At sixes and seven with you...whats this???

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Ingles_4u

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Feb 24, 2008
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Hello again,

Thanks very much for all the replys with my "was - were" question.

How about this one, as I really haven´t any idea of what it means. It´s also a song from Tim Rice-Webber.

Don´t Cry For Me Argentina

It won't be easy, you'll think it strange
When I try to explain how I feel
That I still need your love after all that I've done
You won't believe me
All you will see is a girl you once knew
Although she's
dressed up to the nines
At sixes and sevens with you


Does anyone understand what this (in red) wants to say? My wild guess is that, once she has passed away? However, I have no idea nor wild guesses as to what sixes and sevens with you could mean!:-(

Any ideas?
Thanks
Carlos
 

Anglika

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"Dressed up to the nines" = very smartly clothed; "dressed to kill"

"at sixes and sevens" = A state of total confusion and disorder, or of disagreement between parties

All you will see is the girl you once knew as a ragamuffin, now dressed to kill, and that you and she are in disagreement.
 

riverkid

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Aug 17, 2006
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English Teacher
Anglika wrote:
"at sixes and sevens" = A state of total confusion and disorder, or of disagreement between parties

==================

I've never come across that saying. Thanks, Anglika.

[I clicked the thanks but then I realized that you'd have no way to know what the hell I was thanking you for]
 

gdonuts

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Feb 23, 2008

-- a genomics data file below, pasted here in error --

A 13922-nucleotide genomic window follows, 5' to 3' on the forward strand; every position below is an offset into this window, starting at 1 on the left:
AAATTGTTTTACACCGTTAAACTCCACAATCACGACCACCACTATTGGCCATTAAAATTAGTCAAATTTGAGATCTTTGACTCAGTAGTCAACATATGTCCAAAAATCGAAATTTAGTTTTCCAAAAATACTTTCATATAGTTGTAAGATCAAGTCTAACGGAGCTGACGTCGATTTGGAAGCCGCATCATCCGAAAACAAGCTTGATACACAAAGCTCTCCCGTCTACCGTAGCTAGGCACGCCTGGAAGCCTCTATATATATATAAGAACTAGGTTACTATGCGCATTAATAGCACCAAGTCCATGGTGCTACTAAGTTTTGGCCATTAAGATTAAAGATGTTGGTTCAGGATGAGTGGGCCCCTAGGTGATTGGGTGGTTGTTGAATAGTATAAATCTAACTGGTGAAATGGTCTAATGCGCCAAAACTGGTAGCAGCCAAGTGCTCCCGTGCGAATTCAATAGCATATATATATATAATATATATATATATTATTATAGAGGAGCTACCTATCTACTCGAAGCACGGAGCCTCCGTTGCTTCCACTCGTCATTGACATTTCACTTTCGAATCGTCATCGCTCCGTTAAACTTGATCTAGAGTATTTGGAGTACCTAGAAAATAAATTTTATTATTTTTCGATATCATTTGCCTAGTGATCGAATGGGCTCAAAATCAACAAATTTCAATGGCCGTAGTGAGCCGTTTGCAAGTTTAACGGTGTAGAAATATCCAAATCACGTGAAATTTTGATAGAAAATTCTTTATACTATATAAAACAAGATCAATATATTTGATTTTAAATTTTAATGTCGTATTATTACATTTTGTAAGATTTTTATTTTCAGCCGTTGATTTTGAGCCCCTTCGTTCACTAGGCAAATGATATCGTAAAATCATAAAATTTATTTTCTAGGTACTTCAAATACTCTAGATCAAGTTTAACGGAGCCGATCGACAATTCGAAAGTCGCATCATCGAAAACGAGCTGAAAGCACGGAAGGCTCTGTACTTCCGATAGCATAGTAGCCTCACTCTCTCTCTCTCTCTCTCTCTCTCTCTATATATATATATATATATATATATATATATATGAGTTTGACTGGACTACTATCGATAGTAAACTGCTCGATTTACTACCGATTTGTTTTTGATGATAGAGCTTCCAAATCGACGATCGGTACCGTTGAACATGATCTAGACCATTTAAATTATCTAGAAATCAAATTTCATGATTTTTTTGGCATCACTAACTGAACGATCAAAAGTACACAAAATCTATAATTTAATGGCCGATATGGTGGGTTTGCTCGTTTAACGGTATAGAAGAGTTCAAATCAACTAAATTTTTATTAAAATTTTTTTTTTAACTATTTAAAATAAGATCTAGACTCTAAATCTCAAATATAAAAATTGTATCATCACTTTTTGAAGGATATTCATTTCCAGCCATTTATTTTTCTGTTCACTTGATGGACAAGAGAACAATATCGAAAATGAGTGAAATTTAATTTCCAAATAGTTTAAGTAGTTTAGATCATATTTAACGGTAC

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Wow me neither.,must be a fairly new expression ,or a really old one :)
 

Ingles_4u

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Feb 24, 2008
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Student or Learner
"Dressed up to the nines" = very smartly clothed; "dressed to kill"

"at sixes and sevens" = A state of total confusion and disorder, or of disagreement between parties

All you will see is the girl you once knew as a ragamuffin, now dressed to kill, and that you and she are in disagreement.
Thank you so much for this explanation. I had no idea what it could mean! I can now understand this song a lot better now.
All the best
Carlos.
 

BobK

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"Dressed up to the nines" = very smartly clothed; "dressed to kill"

"at sixes and sevens" = A state of total confusion and disorder, or of disagreement between parties
...

:up: Until I heard Tim Rice's lyric, I had never met the phrase 'at sixes and sevens with'. He (Rice) had used 'dressed up to the nines', and wanted to balance it with another number-based idiom; I think he just added the 'with', hoping that people would think 'at sixes and sevens with' was an alternative to 'at cross-purposes with'. (I suppose it is an alternative now; what was it Noel Coward said about popular music? ;-) )

b
 
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